Ryan Cook, “The Melodramatic Household: Japanese Cinema and Queer Family”

Keiji Kunigami, “Gesture/Image: Race, Reproduction, and the Limits of Cinema”

Dawn-Elissa Fischer, “Representing the Unseen: Black, Femme, Animated”

2:45-4:45pm PANEL 3Experiments in Feminist Media Ecology

Anne McKnight, “Butterflies and Smog: Mid-century Female Directors, Realism and Experiment”

Tomiko Yoda, “Prince is Dead, We Have Killed Him:  Revolutionary Girl Hits the Big Screen”

Chika Kinoshita, “Scripting Unwanted Pregnancy in Post-Occupation Japan: Mizuki Yoko and the Rise of Women’s Public Sphere”

Christine Marran, “Free Indirect Disclosure and Animal Images in the Films of Soni Kum”

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GLOBAL EARLY MODERN STUDIES SYMPOSIUM

Interrogating Early Modern Empire

Look back over the past, with its changing empires that rose and fell, and you can foresee the future, too. (Marcus Aurelius) 

2nd annual interdisciplinary symposium sponsored by the Global Early Modern Studies research group at UC San Diego 

Saturday, May 11, 2019, 9:00 am-6:00 pm

Location: Lecture Hall 15-A West Village Building, 15th Floor, UC San Diego campus 

9:00-9:30 am      coffee and pastries 

9:30-9:45            opening remarks (Daniel Vitkus, UC San Diego) 

9:45-11:00           Panel #1  Defining Empire 

Todd Kontje (UC San Diego), “Herder’s Humanism: Between Nation and Empire”

Babak Rahimi (UC San Diego), “’Gunpowder Empire’ and the Islamicate State: the case of the Safavids”

Nina Zhiri (UC San Diego), “Narratives and Counter-Narratives of Empire” 

11:10 am-12:15 pm  Keynote Lecture: Scott Manning Stevens (Syracuse University), “Coveting and Questioning Empire in Early Modern North America”  

12:15-1:00 pm      lunch (provided at the symposium) 

1:00-2:15    Panel #2  Spanish Empire: Expansion and Resistance 

Thomas Barton (U of San Diego), “Deconstructing the Medieval/Early Modern Divide Through the Lens of Ethno-Religious Relations: The Case of Spanish Empire" 

Jody Blanco (UC San Diego), “Contribution to the Critique of Spiritual Conquest in the Americas and the Philippines”

Christine Hunefeldt (UC San Diego), "Crafting Borders: From Tordesillas and Q'osqo to Andean Nation-States" 

2:15-2:30    coffee break 

2:30-3:45   Panel #3 Gender and Empire 

Kailey Giordano (UC San Diego), “Stewarding the Land of the English Empire in Anne Bradstreet's Poetry”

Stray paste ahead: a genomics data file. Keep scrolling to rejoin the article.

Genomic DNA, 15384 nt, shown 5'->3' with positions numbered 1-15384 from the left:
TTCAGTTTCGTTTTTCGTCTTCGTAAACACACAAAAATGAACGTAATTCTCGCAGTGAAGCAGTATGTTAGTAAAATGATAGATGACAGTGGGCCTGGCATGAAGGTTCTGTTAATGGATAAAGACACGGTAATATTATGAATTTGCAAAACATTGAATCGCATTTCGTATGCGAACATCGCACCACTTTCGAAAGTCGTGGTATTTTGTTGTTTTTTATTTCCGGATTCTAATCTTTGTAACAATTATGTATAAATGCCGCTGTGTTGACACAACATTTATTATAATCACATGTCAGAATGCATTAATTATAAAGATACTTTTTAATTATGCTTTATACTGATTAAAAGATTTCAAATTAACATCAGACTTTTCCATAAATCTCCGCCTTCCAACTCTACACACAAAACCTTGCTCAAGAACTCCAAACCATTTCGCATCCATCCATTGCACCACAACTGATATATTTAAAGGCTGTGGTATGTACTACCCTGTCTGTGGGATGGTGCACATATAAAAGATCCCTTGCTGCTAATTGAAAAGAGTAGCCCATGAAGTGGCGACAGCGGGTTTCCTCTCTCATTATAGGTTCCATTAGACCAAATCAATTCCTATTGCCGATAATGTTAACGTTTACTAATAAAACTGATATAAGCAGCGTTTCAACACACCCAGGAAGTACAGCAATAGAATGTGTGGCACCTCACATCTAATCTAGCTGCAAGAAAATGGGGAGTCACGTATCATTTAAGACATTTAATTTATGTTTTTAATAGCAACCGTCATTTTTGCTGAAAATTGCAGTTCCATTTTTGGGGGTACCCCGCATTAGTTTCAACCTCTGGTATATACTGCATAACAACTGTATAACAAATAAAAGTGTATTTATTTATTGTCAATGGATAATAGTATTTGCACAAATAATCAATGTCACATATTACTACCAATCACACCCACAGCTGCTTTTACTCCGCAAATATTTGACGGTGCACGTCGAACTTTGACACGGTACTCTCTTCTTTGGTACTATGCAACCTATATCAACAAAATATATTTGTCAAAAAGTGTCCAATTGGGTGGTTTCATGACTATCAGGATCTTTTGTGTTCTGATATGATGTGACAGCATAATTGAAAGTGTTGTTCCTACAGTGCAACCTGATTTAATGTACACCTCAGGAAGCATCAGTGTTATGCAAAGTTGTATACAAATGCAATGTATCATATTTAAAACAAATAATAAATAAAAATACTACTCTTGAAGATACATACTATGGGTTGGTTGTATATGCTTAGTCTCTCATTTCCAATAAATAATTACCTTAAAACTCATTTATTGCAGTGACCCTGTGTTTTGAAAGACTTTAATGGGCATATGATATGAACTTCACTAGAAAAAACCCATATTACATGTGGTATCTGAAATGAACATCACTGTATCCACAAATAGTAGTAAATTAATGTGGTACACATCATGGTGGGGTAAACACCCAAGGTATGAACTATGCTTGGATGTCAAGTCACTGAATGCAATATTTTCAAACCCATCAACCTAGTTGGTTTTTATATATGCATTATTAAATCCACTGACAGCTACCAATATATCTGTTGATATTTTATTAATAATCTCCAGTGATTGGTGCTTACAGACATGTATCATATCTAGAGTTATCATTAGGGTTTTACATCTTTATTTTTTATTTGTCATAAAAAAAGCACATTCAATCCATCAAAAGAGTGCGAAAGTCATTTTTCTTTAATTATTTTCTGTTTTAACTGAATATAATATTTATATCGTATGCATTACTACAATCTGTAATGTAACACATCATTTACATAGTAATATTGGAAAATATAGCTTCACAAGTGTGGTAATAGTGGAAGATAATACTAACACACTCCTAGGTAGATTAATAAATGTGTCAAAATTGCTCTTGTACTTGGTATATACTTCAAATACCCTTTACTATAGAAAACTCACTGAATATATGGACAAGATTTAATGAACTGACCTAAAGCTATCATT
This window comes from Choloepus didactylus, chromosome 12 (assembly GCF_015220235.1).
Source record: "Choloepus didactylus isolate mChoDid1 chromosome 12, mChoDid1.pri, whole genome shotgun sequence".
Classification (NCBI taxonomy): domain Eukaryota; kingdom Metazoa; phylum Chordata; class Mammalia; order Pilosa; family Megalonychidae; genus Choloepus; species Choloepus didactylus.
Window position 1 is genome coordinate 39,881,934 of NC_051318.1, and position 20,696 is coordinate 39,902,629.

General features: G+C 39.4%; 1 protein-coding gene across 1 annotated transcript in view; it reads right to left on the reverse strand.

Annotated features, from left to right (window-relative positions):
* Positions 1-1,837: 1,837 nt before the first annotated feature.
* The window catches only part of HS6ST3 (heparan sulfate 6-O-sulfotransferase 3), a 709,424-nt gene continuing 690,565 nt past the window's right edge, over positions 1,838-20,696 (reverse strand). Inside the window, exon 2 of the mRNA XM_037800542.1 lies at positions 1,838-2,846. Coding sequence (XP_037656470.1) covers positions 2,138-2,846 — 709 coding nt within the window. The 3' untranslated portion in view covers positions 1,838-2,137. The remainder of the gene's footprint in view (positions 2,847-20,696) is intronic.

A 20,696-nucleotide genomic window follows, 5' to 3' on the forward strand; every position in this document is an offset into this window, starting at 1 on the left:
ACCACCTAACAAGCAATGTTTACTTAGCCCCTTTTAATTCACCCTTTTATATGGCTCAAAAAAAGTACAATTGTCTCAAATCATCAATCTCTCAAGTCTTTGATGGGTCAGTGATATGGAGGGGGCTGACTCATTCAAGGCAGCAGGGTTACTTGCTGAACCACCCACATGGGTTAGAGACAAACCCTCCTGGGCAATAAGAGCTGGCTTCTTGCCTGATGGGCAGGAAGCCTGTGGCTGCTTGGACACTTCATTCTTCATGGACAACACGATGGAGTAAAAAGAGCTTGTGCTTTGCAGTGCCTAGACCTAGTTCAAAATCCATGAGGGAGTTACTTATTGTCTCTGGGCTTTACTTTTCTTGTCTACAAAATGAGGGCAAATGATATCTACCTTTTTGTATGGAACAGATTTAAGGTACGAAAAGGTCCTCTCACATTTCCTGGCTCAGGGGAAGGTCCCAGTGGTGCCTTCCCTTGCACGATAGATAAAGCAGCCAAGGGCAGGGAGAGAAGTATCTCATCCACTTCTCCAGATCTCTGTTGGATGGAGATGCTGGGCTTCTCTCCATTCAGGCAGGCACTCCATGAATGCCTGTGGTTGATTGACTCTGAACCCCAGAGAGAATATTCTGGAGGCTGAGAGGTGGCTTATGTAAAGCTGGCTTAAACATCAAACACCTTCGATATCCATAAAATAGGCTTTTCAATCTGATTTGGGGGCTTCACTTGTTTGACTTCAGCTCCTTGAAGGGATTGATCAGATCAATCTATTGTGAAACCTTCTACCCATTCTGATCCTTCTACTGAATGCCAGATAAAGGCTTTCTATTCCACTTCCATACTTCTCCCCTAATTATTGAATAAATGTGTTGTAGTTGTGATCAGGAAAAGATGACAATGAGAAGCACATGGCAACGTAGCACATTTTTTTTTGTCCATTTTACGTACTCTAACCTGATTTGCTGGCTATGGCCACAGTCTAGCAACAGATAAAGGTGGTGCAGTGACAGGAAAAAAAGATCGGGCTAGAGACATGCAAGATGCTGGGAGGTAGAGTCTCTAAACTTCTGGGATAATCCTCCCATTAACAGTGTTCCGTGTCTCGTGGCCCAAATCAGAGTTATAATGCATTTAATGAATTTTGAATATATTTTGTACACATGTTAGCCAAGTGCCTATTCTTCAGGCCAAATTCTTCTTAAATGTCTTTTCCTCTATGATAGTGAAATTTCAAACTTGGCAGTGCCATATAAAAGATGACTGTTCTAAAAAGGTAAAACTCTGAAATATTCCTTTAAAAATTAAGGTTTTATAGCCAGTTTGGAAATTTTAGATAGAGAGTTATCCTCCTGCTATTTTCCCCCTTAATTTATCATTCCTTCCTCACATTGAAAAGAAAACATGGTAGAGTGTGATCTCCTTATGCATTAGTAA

Heidi Keller-Lapp (UC San Diego), “Embodied Jesuitesses: Ursulines of New France, 1633-1672”

David Ringrose (UC San Diego), “No Empire Without Women” 

3:45-5:00   Panel #4 Imperial Structures 

Nina Evarkiou (UC San Diego), “Sculpting New Worlds: Thomas More's Utopia, Enclosure and Empire”

Sal Nicolazzo (UC San Diego), “Empire’s Biopolitics”

Daniel Vitkus (UC San Diego), “Sacrificial Circumnavigations: World System, Empire, and the Oceanic Turn” 

5:00-6:00   Concluding Roundtable Discussion: “Interrogating Early Modern Empire”

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HI‘ILEI HOBART - LOCAL COLOR: HAWAIIAN SHAVE ICE, AESTHETICS, AND STATE MULTICULTURALISM

Hi‘ilei Hobart – Local Color: Hawaiian Shave Ice, Aesthetics, and State Multiculturalism 

Thursday, May 16th 2019 4:00pm 

Literature Building Room 155 (de Certeau) 

Sponsored by: Department of Literature & the International Institute Working Group

 

Nothing says Hawaiʻi like Shave Ice,” the Los Angeles Times declared in a 2014 travel article. The recent popularization of Hawaiʻi-associated foods dovetails with renewed interest in the Pacific across multiple cultural registers. Focusing on shave ice as part of this phenomenon, this presentation reconstructs the history of Hawaiian shave ice by taking settler colonial and Indigenous politics into account. Given the complex social context of migration, diaspora, and Asian settler colonialism in forming Hawaiʻi’s ‘local’ identity, shave ice presents a useful illustration of how state multiculturalism operates in everyday, gustatory life. Much like the way that Hawaiʻi’s “melting pot” became an aspiration – albeit a complicated one – for the future of American society, shave ice coheres nationalist renditions of U.S. “Hawaiian” subjectivity through food: for all of its specificity to Hawaiʻi’s pre-Statehood past, it has been deployed to produce unexpectedly American narratives.